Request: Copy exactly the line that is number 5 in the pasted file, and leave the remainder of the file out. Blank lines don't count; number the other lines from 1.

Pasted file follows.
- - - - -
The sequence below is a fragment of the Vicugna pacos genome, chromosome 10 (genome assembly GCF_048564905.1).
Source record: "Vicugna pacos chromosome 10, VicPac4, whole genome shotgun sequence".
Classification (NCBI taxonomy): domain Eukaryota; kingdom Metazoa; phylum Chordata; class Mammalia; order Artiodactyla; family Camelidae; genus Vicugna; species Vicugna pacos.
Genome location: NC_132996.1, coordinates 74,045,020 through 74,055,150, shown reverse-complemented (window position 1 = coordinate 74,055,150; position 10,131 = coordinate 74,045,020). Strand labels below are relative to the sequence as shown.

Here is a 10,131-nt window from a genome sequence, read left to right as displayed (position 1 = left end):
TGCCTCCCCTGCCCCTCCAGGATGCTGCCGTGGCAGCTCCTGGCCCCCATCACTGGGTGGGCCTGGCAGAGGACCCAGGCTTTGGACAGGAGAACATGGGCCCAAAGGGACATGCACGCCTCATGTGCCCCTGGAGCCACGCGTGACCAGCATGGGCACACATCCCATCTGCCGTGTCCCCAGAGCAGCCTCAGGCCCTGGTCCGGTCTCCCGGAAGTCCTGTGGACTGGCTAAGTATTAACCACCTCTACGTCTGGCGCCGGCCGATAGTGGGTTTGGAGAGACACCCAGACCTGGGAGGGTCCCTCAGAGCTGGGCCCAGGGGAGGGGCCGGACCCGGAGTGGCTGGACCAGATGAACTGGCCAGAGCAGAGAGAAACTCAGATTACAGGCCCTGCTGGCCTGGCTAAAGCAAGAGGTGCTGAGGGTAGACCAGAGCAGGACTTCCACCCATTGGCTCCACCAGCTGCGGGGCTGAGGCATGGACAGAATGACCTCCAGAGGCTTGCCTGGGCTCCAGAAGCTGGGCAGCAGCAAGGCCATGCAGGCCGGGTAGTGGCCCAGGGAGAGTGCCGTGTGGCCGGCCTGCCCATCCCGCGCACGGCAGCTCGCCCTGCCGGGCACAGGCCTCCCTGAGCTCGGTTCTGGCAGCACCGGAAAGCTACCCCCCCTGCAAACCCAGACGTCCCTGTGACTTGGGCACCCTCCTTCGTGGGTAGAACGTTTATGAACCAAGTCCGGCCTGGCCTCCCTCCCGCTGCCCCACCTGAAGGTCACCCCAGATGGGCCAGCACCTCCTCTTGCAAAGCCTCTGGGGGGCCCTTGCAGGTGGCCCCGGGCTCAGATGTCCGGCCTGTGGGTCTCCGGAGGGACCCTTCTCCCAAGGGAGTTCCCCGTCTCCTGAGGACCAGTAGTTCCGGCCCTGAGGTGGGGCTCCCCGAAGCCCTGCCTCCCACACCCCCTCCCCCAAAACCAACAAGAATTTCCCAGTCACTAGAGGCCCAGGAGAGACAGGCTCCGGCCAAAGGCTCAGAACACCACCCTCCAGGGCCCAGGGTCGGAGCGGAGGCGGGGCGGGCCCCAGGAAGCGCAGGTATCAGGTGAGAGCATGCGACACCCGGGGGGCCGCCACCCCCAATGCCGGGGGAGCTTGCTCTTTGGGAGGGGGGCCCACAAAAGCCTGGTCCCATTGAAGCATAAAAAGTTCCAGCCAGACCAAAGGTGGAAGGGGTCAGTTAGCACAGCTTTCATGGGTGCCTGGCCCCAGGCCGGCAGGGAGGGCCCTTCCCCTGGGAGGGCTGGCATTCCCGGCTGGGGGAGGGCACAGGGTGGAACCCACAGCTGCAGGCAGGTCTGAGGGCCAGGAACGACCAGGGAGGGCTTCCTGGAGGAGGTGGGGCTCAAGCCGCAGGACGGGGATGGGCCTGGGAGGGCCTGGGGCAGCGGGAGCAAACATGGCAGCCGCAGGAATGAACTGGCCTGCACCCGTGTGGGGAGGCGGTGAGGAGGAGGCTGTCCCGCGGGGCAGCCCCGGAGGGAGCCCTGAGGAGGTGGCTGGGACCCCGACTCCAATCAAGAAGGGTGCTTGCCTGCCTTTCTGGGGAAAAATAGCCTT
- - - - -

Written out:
Here is a 10,131-nt window from a genome sequence, read left to right as displayed (position 1 = left end):